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West Virginia State and Local History
Many of the multi-volume state histories provide extensive coverage of the history and genealogy of selected West Virginia families. The most comprehensive listing of published West Virginia local histories, state histories, and biographies, including books, pamphlets, and articles is:
Harold M. Forbes. West Virginia History: A Bibliography and Guide to Research. (Morgantown: West Virginia University Press, 1981.)
This work includes bibliographies of each county and region as well as sources for many common topics and some unusual topics of interest to researchers, for example, Blennerhassett's Island, the Mason-Dixon Line, mound builders, the Hatfield-McCoy Feud, ghosts, folk music, the John Brown Raid on Harpers Ferry, churches and religion, basketball and football, the salt industry, springs that became resorts, and numerous other subjects. When using the card catalog or the online catalog (WorldCat) to search for any topic, construct subject searches according to the Library of Congress Subject Headings, which can be found in the WVRHC's main reading room. These volumes list the precise headings that are used in the Libraries' catalogs. When a term in these volumes is followed by (May Subd Geog), add --West Virginia to that subject heading in order to narrow the search to entries concerning West Virginia.
The best general surveys of West Virginia state history include those written by Charles H. Ambler, James Morton Callahan, Phil M. Conley, Oscar D. Lambert, Otis K. Rice, and John Alexander Williams. Many of the multi-volume state histories also include extensive coverage of local history, biography, and family history; notable works in this category include those by: Bernard L. Butcher (3 vols., 1912), Thomas C. Miller (3 vols., 1913), Sylvester Myers (2 vols., 1915), James Morton Callahan (3 vols., 1923), Morris P. Shawkey (5 vols., 1928), and Oscar D. Lambert (3 vols., 1958). These are significant sources for brief biographies and family histories of West Virginians of state and local prominence.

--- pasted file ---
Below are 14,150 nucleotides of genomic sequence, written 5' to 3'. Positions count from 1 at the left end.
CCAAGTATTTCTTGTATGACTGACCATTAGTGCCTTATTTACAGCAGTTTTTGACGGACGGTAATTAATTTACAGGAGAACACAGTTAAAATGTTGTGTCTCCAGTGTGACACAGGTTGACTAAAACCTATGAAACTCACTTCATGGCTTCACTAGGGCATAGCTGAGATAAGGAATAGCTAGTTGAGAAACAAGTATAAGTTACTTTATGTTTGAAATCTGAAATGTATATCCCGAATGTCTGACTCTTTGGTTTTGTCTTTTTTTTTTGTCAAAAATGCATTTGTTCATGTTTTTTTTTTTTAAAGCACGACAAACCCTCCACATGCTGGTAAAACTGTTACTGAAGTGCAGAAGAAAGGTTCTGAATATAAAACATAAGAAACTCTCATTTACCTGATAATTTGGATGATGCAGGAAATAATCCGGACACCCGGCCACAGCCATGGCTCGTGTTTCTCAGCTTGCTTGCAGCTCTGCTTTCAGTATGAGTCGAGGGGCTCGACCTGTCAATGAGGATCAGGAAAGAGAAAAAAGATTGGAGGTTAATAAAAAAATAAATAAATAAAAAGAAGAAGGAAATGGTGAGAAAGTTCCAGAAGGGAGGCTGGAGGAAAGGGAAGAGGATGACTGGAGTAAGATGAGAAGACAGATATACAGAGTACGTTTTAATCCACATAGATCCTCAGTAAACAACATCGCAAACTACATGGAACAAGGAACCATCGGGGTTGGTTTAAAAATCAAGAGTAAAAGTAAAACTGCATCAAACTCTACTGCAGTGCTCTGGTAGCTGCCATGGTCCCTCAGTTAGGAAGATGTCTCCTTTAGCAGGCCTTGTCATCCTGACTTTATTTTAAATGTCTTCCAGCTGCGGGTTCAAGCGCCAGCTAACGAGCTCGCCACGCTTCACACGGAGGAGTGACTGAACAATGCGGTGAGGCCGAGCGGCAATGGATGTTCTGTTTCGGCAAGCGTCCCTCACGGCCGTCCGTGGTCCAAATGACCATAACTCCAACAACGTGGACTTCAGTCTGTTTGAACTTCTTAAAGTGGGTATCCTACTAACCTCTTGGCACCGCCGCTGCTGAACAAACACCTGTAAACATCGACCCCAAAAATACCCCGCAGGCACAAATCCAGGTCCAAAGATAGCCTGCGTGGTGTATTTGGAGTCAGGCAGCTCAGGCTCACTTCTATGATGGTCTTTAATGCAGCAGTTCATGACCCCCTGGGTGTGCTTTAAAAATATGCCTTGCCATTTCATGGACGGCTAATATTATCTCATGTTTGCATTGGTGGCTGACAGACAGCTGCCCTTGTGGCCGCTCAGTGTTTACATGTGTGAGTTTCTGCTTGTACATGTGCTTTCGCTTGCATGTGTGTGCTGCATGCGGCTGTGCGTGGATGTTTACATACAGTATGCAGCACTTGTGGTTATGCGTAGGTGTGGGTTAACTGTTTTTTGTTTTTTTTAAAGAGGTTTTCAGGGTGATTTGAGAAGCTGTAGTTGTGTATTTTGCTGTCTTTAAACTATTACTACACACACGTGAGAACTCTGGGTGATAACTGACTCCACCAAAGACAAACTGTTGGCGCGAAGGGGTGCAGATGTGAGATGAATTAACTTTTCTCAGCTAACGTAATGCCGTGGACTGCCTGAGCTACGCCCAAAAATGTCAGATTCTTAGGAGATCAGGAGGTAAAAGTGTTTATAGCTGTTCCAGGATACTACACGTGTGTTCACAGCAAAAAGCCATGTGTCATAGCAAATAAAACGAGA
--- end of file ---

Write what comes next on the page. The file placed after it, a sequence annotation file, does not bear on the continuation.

Of particular importance are the 51 volumes of the West Virginia Heritage Encyclopedia (Richwood, W. Va.: Jim Comstock, 1974-78). The first 25 volumes are a traditional encyclopedia of names, places, and topics presented alphabetically. Numerous entries in these first 25 volumes refer to the second 25 volumes, which contain fuller treatment of selected subjects and reprints of important works of West Virginia history. Volume 51 is an oversized "coffee-table book" of West Virginia pictures and portraits.
The published histories of West Virginia's communities, counties, and regions include historical, biographical, and genealogical data from the earliest settlements to the period immediately preceding the book's publication. Such local histories have been published in West Virginia since the 1870s. Citations to these histories are found in Forbes' West Virginia History and in the online catalog. For accessing these materials in either the card catalog or WorldCat, subject headings will appear in the following formats:
Jefferson County W Va
Kanawha County W Va--History
The following are useful sources for brief and methodical introductions to the history and geography of West Virginia's counties and regions:
E. Lee North. The 55 West Virginias: A Guide to the State's Counties. Revised edition. (Morgantown: West Virginia University Press, 1998.)
Writers' Program. West Virginia. West Virginia, A Guide to the Mountain State. (New York: Oxford University Press, 1941. Reprinted: Richwood, W. Va., 1974; St. Clair Shores, Mich., 1974.)
Eminent West Virginia historians describe and examine the available historical resources concerning politics, education, economic history, labor, immigration and ethnicity, women's history, African Americans, and environmental issues in: West Virginia History: Critical Essays on the Literature. Edited by Ronald L. Lewis and John C. Hennen, Jr. (Dubuque, Iowa: Kendall/Hunt Pub. Co., 1993.)